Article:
Lucky Jim by Kingsley Amis (Gollancz, 1954)
“What wouldn’t he give for a fierce purging draught of fury or contempt, a really efficient worming from the sense of responsibility.”
Lucky Jim centres around the misanthropic protagonist Jim Dixon, a lecturer in medieval history at an unnamed university in the UK. Trapped by his own apathy and consumed by enraged perceptions of all that surrounds him, Jim consoles himself with the thought that “…the one indispensable answer to an environment bristling with people and things one thought were bad was to go on finding new ways in which one could think they were bad.’”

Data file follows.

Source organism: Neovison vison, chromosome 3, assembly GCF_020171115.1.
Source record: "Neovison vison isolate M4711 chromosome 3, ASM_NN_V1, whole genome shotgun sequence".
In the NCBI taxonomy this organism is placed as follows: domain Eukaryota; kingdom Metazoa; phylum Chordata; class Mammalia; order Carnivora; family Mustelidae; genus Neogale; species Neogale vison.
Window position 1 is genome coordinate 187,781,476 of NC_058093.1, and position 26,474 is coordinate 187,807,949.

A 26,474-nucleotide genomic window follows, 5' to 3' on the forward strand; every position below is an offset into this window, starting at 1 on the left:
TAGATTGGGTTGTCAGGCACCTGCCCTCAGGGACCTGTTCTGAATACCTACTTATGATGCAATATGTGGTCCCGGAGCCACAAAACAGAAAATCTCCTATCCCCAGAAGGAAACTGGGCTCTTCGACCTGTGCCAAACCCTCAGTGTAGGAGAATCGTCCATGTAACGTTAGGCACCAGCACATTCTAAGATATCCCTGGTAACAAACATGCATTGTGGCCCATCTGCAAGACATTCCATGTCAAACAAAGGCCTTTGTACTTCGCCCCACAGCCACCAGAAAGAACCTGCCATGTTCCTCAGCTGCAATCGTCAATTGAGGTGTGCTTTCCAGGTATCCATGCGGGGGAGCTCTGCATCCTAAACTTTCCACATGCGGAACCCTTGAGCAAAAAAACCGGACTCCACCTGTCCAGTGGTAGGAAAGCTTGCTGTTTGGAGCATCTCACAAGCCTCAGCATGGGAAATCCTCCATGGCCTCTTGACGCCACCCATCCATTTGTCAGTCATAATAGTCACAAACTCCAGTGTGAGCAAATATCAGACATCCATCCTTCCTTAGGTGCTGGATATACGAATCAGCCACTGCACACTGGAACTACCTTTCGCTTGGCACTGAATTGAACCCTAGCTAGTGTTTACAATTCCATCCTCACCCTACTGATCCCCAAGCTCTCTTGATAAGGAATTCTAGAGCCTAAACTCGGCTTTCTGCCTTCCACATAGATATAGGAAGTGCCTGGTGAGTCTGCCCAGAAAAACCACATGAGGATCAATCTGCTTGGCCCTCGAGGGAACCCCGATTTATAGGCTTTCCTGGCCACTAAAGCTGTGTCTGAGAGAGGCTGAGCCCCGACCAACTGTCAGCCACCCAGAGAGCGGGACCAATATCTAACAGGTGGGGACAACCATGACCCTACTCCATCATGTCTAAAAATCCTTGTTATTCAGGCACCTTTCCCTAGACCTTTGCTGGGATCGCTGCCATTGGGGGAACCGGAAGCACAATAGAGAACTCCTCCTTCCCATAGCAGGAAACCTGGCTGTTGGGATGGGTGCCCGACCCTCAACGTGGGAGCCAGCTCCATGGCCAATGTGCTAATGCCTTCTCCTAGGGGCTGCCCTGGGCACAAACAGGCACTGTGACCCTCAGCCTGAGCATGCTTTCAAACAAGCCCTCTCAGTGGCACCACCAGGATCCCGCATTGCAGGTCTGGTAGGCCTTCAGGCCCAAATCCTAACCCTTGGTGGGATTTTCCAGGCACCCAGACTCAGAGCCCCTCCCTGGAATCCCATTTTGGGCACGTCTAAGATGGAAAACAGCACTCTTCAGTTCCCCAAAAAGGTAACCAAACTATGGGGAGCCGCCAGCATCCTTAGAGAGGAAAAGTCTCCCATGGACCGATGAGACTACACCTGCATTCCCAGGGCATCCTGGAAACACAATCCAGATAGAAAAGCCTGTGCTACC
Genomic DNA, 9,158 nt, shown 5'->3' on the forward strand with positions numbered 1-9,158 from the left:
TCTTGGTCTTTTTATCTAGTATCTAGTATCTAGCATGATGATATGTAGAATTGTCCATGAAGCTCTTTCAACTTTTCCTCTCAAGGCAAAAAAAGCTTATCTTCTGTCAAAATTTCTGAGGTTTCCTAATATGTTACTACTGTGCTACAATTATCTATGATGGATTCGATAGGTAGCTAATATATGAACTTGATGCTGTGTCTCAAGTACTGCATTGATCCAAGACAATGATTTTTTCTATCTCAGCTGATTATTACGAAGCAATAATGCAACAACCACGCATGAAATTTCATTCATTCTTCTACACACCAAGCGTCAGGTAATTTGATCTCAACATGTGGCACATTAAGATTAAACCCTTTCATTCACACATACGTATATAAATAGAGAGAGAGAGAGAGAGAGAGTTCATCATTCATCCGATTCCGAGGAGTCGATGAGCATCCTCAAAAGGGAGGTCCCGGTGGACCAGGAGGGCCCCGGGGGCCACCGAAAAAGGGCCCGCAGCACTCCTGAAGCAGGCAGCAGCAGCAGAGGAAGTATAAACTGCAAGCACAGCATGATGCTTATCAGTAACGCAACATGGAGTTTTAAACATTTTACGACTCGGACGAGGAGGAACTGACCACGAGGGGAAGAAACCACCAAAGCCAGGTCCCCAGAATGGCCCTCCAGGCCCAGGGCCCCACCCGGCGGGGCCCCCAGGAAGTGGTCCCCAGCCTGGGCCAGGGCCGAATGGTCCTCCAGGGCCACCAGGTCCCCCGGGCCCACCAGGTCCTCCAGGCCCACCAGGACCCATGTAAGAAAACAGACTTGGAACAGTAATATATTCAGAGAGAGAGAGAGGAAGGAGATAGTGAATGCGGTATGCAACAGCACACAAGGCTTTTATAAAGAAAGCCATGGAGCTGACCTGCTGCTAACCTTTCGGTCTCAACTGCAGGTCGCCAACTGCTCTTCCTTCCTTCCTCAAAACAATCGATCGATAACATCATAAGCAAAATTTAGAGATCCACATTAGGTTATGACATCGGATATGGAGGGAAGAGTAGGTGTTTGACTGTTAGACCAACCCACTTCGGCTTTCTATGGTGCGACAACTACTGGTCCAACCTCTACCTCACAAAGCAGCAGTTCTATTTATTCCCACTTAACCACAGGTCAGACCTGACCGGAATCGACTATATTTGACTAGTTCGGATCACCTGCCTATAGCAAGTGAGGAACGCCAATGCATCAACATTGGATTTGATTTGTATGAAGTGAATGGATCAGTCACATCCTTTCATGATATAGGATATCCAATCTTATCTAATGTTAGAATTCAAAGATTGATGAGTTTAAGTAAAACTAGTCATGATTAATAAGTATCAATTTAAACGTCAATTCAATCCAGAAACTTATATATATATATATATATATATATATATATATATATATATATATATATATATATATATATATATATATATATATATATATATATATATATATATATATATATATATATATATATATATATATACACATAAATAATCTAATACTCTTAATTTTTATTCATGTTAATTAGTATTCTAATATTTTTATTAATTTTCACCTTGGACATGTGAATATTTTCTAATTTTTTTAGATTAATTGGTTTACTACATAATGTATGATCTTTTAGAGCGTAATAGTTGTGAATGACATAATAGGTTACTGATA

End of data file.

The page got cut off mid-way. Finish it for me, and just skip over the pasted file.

I appreciate that the next bit of this sentence won’t be news to anyone but, on the off chance you haven’t read it, this book is very, very, very funny. Though Jim is a contemptible character, his elaborate attempts to dig himself out of trouble, to hold on to his cushy academic perch at the university and to win the girl of his fancy are A HOOT.
Even funnier than the comic series of misunderstandings, mismatches and manipulations, or the gallery of cranks, frauds, and neurotics (Jim included) who pepper the story, is Jim’s withering inner monologue (and indeed the external projection of the same merciless mutterings in his mimicry and face pulling antics). It’s a hoot I tell you, a hoot.